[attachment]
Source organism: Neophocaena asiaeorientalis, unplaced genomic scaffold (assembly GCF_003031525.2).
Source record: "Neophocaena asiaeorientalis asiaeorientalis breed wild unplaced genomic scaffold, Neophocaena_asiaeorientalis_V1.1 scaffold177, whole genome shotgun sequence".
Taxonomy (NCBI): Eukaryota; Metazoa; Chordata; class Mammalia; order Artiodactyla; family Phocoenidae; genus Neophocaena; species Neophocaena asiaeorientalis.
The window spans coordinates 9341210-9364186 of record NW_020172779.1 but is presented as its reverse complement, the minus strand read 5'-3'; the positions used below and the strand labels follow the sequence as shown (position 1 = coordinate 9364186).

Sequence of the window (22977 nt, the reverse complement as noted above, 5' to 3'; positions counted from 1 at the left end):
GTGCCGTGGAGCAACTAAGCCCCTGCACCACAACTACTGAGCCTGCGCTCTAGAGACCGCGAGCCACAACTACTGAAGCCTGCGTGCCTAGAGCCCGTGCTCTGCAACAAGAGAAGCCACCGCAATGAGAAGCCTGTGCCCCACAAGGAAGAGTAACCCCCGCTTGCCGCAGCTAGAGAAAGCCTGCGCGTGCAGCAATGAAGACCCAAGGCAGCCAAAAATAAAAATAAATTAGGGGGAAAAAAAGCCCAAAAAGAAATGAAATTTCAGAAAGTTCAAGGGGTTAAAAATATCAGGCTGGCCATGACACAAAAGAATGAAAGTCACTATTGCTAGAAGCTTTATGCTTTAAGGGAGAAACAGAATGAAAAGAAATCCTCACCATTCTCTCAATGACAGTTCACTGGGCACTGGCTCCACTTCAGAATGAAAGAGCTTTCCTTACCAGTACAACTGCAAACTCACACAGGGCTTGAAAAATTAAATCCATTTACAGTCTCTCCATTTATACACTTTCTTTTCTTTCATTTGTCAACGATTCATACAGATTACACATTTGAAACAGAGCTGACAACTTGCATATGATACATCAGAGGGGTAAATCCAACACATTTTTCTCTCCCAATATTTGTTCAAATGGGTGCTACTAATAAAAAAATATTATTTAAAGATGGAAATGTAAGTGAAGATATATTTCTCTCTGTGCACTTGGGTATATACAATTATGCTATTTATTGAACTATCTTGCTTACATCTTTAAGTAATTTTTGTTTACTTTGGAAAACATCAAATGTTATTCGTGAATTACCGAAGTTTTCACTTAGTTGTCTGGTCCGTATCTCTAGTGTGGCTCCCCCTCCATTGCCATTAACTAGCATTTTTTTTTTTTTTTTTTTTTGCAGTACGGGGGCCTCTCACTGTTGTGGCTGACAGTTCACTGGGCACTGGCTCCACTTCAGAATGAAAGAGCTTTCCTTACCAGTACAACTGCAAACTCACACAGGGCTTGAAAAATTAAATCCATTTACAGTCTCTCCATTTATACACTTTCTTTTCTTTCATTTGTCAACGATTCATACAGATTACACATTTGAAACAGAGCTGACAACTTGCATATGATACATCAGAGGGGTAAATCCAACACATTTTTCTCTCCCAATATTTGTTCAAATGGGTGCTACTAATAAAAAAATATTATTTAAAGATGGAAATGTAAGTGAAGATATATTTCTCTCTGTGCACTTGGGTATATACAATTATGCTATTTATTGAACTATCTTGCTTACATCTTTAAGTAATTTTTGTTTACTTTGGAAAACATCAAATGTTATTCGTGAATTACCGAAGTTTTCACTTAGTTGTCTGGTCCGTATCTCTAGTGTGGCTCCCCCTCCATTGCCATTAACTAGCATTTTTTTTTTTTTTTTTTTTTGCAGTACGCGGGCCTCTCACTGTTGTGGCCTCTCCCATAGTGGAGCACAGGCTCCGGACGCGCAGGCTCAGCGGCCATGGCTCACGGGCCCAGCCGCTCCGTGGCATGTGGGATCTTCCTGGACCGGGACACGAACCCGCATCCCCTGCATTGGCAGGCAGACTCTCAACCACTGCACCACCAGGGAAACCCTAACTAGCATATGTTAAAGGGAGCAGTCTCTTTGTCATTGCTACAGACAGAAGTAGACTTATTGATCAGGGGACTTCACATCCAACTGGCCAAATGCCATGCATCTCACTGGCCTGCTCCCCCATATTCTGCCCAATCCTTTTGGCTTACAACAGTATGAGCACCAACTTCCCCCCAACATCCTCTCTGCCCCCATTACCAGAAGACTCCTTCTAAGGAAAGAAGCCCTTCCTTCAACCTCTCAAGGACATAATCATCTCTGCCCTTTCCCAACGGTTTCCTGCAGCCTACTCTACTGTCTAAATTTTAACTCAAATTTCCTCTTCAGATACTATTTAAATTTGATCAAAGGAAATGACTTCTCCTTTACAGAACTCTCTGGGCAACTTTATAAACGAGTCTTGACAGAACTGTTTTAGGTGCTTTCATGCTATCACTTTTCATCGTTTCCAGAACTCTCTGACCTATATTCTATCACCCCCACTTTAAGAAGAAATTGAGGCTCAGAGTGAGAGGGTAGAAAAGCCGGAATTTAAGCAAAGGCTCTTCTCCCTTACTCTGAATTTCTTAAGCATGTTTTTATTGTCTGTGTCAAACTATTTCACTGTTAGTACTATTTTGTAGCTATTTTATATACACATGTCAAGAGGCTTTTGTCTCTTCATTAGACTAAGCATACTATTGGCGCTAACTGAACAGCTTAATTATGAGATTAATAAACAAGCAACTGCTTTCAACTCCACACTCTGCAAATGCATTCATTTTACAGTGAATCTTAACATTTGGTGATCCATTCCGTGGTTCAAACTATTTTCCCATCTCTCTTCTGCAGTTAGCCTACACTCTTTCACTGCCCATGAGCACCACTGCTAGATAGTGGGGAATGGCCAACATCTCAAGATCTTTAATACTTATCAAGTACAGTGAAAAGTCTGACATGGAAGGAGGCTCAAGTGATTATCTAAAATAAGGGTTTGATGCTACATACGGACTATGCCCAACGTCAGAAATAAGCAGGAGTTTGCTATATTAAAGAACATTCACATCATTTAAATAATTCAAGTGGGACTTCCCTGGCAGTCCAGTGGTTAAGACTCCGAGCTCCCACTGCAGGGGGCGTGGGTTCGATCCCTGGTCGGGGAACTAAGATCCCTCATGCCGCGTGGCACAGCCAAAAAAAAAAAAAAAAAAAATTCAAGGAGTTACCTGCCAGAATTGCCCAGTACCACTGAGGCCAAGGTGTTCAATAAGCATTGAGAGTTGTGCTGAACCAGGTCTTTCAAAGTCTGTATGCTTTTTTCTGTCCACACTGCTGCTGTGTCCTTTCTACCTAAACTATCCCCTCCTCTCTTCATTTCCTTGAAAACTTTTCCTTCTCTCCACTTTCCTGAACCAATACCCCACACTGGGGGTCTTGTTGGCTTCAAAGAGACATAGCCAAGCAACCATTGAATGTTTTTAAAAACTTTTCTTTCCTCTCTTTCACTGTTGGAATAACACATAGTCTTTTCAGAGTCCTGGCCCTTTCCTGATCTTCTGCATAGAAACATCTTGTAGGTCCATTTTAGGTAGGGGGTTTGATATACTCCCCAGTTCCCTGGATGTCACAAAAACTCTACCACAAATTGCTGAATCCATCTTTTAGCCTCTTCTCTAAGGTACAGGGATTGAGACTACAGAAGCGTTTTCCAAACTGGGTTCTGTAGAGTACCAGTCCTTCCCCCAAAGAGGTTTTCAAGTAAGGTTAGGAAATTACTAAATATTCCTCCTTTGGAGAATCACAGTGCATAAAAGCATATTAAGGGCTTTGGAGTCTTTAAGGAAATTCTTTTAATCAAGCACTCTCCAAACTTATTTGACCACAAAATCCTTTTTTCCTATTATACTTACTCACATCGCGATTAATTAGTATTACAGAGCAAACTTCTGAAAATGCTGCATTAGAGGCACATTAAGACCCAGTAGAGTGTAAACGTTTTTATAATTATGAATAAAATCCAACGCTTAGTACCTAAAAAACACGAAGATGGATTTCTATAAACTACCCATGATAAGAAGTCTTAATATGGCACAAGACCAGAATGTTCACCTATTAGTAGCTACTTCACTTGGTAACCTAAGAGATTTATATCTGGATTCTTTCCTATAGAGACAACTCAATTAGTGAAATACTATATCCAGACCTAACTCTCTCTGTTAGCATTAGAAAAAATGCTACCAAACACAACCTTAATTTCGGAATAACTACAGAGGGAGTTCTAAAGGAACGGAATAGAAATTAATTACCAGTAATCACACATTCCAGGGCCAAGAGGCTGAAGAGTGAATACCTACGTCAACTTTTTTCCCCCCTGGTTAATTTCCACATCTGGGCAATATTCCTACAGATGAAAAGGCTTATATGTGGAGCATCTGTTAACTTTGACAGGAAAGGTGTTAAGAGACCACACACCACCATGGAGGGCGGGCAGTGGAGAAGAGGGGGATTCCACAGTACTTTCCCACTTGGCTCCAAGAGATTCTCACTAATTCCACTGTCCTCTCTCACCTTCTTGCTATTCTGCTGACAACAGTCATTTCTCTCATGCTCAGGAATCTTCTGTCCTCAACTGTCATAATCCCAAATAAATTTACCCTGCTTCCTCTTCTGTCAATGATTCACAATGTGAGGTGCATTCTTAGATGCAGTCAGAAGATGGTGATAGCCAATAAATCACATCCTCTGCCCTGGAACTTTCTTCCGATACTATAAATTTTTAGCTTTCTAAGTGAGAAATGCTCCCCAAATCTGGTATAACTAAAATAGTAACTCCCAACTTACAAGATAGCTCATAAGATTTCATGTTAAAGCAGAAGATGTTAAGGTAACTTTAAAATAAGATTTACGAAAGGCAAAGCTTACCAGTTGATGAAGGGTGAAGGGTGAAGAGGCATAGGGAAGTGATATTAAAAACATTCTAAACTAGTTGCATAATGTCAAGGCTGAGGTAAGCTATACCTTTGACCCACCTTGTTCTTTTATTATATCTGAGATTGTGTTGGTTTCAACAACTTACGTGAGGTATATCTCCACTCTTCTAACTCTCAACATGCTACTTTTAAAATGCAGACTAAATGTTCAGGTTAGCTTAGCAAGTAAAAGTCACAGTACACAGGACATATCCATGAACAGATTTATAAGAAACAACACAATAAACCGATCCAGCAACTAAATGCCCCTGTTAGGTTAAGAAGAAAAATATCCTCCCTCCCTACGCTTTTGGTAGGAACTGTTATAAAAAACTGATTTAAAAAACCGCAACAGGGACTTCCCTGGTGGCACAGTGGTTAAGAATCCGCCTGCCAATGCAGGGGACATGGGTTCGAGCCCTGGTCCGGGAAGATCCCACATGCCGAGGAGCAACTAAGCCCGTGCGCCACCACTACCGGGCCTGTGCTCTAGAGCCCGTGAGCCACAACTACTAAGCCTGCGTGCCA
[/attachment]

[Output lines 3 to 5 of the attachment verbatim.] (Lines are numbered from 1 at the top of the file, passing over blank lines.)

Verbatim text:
Taxonomy (NCBI): Eukaryota; Metazoa; Chordata; class Mammalia; order Artiodactyla; family Phocoenidae; genus Neophocaena; species Neophocaena asiaeorientalis.
The window spans coordinates 9341210-9364186 of record NW_020172779.1 but is presented as its reverse complement, the minus strand read 5'-3'; the positions used below and the strand labels follow the sequence as shown (position 1 = coordinate 9364186).

Sequence of the window (22977 nt, the reverse complement as noted above, 5' to 3'; positions counted from 1 at the left end):